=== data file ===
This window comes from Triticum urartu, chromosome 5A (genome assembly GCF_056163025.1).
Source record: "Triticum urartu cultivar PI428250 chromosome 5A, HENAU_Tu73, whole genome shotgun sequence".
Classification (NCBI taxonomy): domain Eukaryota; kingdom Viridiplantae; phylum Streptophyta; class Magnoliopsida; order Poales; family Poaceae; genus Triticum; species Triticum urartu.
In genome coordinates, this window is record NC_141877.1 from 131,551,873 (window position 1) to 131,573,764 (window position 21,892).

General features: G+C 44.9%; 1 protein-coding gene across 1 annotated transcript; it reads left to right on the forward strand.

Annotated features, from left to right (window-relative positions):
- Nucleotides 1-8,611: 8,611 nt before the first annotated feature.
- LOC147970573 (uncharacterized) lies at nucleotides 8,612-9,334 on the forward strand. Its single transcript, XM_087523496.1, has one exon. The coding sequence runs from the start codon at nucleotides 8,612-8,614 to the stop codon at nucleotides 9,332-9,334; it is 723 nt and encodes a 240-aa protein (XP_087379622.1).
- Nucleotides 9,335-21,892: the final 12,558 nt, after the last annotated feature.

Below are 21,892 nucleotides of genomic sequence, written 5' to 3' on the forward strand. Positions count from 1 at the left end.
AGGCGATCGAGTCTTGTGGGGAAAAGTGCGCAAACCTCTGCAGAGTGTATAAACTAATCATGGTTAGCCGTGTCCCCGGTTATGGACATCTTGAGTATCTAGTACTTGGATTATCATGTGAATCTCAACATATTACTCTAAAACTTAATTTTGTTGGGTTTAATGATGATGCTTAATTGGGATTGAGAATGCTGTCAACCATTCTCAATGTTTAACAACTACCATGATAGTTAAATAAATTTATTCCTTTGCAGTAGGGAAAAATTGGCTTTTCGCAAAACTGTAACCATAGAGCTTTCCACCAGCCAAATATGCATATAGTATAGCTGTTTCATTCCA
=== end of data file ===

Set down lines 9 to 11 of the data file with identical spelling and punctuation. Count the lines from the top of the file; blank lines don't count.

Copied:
- Nucleotides 9,335-21,892: the final 12,558 nt, after the last annotated feature.

Below are 21,892 nucleotides of genomic sequence, written 5' to 3' on the forward strand. Positions count from 1 at the left end.
AGGCGATCGAGTCTTGTGGGGAAAAGTGCGCAAACCTCTGCAGAGTGTATAAACTAATCATGGTTAGCCGTGTCCCCGGTTATGGACATCTTGAGTATCTAGTACTTGGATTATCATGTGAATCTCAACATATTACTCTAAAACTTAATTTTGTTGGGTTTAATGATGATGCTTAATTGGGATTGAGAATGCTGTCAACCATTCTCAATGTTTAACAACTACCATGATAGTTAAATAAATTTATTCCTTTGCAGTAGGGAAAAATTGGCTTTTCGCAAAACTGTAACCATAGAGCTTTCCACCAGCCAAATATGCATATAGTATAGCTGTTTCATTCCA